Boxer Crazy

The Breed and Breeders => The Boxer Standard => Topic started by: Bruins_Boxer on March 12, 2010, 09:29:43 AM

Title: Head difference by region
Post by: Bruins_Boxer on March 12, 2010, 09:29:43 AM
I am constantly told that Edy would show well up in New England .As she has the type of head that is liked up there . And I had also been told that Charlotte had a New England head by someone when they saw her for the first time , not knowing that is where she was from.

What is the big thing that makes a head different up in New England vs. other areas of the country?

Or what are the traits seen in heads around the different regions of the country?
Title: Re: Head difference by region
Post by: fairview Boxers on March 12, 2010, 11:13:44 AM
I know showing in Pa, you see longer muzzles and TALL Boxers, to me they look more like Danes in head.. In Oh, we see more correct heads, but shorter bodies...  I had been told when I first entered the show world that the west coast dogs are shorter backed (shorter loin officially) than most other regions of the states... The midwest supposedly is known for a slightly lower tailset, although I can't say I see that.. Maybe years ago it was, but I don't see it now! 
I think it has more to do with what bigger kennels frequent those areas... IMO
Title: Re: Head difference by region
Post by: markwantsaboxer on March 24, 2010, 03:01:55 PM
The Worldwide Boxer website notes that there is a tendency now for breeders in Europe to breed for a muzzle length that is one-quarter of overall head length, making Boxers look more like Dogue de Bourdeau (or less charitably, Boston Terriers).  That clearly goes against standard, and the website explains that breeders have misread the standard by interpreting the "one-third of head" to mean a muzzle-to-skull ratio of one to three (when it is obviously supposed to mean a one to two ration).

But I have a question about muzzle width.  The site also notes that the muzzle width on a Boxer should be two-thirds of head width, but some Boxers have a three-quarters width muzzle.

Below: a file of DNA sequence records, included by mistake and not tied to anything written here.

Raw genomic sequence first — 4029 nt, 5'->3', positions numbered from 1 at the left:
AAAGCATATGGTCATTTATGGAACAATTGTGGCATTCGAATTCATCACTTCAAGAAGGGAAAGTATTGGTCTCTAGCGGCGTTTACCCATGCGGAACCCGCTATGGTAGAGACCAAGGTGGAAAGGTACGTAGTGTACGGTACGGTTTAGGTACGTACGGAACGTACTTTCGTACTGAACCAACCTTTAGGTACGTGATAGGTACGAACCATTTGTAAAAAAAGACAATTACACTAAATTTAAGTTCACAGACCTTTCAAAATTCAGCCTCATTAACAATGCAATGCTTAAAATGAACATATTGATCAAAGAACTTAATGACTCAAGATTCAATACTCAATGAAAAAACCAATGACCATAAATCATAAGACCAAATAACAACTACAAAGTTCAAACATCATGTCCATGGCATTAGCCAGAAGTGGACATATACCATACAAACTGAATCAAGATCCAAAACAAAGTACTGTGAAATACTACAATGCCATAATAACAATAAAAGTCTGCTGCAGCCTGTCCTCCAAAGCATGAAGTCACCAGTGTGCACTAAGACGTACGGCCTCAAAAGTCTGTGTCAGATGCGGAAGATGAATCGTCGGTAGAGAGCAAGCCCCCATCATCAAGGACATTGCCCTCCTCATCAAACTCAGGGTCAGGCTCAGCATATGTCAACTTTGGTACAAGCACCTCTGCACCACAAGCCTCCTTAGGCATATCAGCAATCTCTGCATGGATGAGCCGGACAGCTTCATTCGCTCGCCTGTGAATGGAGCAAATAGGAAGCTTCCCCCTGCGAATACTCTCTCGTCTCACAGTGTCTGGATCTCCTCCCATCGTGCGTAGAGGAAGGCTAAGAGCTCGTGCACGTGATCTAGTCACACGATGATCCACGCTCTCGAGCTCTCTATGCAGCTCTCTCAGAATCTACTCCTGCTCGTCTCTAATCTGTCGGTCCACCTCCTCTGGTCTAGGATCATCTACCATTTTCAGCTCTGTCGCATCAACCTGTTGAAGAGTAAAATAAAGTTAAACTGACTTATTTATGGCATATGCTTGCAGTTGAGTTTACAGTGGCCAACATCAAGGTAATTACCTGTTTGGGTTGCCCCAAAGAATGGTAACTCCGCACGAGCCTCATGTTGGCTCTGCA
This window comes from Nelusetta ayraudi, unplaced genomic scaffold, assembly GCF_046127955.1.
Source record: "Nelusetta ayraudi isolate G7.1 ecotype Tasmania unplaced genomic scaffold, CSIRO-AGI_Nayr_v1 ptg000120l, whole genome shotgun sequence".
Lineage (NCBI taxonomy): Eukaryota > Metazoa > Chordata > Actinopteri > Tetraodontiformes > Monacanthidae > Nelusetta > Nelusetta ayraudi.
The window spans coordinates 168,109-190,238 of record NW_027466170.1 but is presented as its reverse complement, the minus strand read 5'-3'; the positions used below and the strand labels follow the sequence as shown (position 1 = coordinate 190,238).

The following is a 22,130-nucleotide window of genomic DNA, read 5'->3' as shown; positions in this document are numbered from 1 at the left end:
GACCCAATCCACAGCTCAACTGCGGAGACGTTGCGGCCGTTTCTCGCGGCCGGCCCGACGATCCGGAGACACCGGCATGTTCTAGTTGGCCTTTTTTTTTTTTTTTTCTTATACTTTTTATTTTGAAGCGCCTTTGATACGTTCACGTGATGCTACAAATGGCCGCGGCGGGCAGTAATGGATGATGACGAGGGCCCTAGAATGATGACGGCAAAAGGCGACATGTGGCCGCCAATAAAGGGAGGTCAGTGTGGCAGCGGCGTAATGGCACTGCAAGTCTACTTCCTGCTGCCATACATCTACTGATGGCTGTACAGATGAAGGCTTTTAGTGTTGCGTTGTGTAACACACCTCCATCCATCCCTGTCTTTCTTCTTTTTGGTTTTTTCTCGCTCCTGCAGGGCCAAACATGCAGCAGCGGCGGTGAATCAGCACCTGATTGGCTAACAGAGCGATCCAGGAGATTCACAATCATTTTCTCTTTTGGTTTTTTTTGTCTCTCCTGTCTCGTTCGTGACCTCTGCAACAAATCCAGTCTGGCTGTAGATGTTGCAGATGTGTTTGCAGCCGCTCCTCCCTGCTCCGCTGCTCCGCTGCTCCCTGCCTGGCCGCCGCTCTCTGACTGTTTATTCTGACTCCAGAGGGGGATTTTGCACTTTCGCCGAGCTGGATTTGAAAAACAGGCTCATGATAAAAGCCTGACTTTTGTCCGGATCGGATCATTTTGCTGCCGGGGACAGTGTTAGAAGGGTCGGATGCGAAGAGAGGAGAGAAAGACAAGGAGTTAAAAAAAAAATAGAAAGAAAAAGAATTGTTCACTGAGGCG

Anyone got a problem with the wider muzzle?  :barf:

Any problems associated with the wider muzzle?  :sick2:

In which region is the wider muzzle more popular? If I remember correctly, it is Europe.
Title: Re: Head difference by region
Post by: RocketBoxer on March 25, 2010, 12:53:10 PM
What is the big thing that makes a head different up in New England vs. other areas of the country?

Or what are the traits seen in heads around the different regions of the country?

Honestly, I don't think there is a head difference by region - at least there isn't down here. Maybe in the past or in an area where there is a huge kennel. If I go a dog show here, honestly there is no one specific type of head. There is LOT of variation - and if you look at the pedigrees the dogs are from all over the place.
Title: Re: Head difference by region
Post by: AnnF on March 27, 2010, 08:26:38 PM
The American breeders who are importing the Euro lines, seem to be much more aware of the problems with a shorter muzzle, and seem to be breeding here toward one that is 1/3rd which is standard in length.  Reason is that they struggle with overheating during schutzhund work, and you have to walk them (almost like a racehorse) for some time after working to cool them down.  I'm not sure why the dogs from Europe continue with the standard short muzzle.  Obviously it is a possible danger to working Boxers regarding stamina.

Ann WI
Title: Re: Head difference by region
Post by: markwantsaboxer on March 27, 2010, 09:58:10 PM
The American breeders who are importing the Euro lines, seem to be much more aware of the problems with a shorter muzzle, and seem to be breeding here toward one that is 1/3rd which is standard in length.  Reason is that they struggle with overheating during schutzhund work, and you have to walk them (almost like a racehorse) for some time after working to cool them down.  I'm not sure why the dogs from Europe continue with the standard short muzzle.  Obviously it is a possible danger to working Boxers regarding stamina.

Ann WI
So are you saying that the American breeders who import from Europe are breeding for the 1/3 muzzle to overall head ratio because the European dogs tend to be even shorter than that and consequently are prone to overheating? Or are you saying that the Euro dogs are already the proper standard, and that the standard is too short?

I find this fascinating, but I am not completely sure what you are saying.